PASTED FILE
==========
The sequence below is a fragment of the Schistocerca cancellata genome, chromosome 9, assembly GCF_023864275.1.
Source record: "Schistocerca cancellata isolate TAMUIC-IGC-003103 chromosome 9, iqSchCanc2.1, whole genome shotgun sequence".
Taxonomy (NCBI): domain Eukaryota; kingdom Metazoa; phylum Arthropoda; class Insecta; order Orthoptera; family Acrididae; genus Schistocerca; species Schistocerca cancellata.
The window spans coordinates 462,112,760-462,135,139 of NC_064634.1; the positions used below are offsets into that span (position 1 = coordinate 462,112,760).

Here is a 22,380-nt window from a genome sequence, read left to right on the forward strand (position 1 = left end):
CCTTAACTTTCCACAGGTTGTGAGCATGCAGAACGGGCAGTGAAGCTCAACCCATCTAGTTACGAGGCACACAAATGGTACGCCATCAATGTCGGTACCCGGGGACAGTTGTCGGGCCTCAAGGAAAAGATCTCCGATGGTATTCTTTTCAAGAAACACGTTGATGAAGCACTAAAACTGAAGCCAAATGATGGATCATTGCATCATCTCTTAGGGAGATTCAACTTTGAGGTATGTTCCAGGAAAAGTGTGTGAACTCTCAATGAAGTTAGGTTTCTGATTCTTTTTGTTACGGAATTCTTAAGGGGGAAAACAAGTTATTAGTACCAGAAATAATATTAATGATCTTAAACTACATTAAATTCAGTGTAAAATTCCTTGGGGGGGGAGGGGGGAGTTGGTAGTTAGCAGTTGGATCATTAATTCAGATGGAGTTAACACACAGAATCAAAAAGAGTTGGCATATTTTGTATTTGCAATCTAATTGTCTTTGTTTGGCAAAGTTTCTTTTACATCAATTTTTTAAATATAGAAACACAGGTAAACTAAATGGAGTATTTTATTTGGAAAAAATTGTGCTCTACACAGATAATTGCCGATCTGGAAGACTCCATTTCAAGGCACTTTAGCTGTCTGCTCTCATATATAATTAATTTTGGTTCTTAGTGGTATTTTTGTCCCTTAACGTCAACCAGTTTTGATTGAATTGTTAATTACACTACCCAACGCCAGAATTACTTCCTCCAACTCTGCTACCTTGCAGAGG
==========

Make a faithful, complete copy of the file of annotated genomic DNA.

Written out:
The sequence below is a fragment of the Schistocerca cancellata genome, chromosome 9, assembly GCF_023864275.1.
Source record: "Schistocerca cancellata isolate TAMUIC-IGC-003103 chromosome 9, iqSchCanc2.1, whole genome shotgun sequence".
Taxonomy (NCBI): domain Eukaryota; kingdom Metazoa; phylum Arthropoda; class Insecta; order Orthoptera; family Acrididae; genus Schistocerca; species Schistocerca cancellata.
The window spans coordinates 462,112,760-462,135,139 of NC_064634.1; the positions used below are offsets into that span (position 1 = coordinate 462,112,760).

Here is a 22,380-nt window from a genome sequence, read left to right on the forward strand (position 1 = left end):
CCTTAACTTTCCACAGGTTGTGAGCATGCAGAACGGGCAGTGAAGCTCAACCCATCTAGTTACGAGGCACACAAATGGTACGCCATCAATGTCGGTACCCGGGGACAGTTGTCGGGCCTCAAGGAAAAGATCTCCGATGGTATTCTTTTCAAGAAACACGTTGATGAAGCACTAAAACTGAAGCCAAATGATGGATCATTGCATCATCTCTTAGGGAGATTCAACTTTGAGGTATGTTCCAGGAAAAGTGTGTGAACTCTCAATGAAGTTAGGTTTCTGATTCTTTTTGTTACGGAATTCTTAAGGGGGAAAACAAGTTATTAGTACCAGAAATAATATTAATGATCTTAAACTACATTAAATTCAGTGTAAAATTCCTTGGGGGGGGAGGGGGGAGTTGGTAGTTAGCAGTTGGATCATTAATTCAGATGGAGTTAACACACAGAATCAAAAAGAGTTGGCATATTTTGTATTTGCAATCTAATTGTCTTTGTTTGGCAAAGTTTCTTTTACATCAATTTTTTAAATATAGAAACACAGGTAAACTAAATGGAGTATTTTATTTGGAAAAAATTGTGCTCTACACAGATAATTGCCGATCTGGAAGACTCCATTTCAAGGCACTTTAGCTGTCTGCTCTCATATATAATTAATTTTGGTTCTTAGTGGTATTTTTGTCCCTTAACGTCAACCAGTTTTGATTGAATTGTTAATTACACTACCCAACGCCAGAATTACTTCCTCCAACTCTGCTACCTTGCAGAGG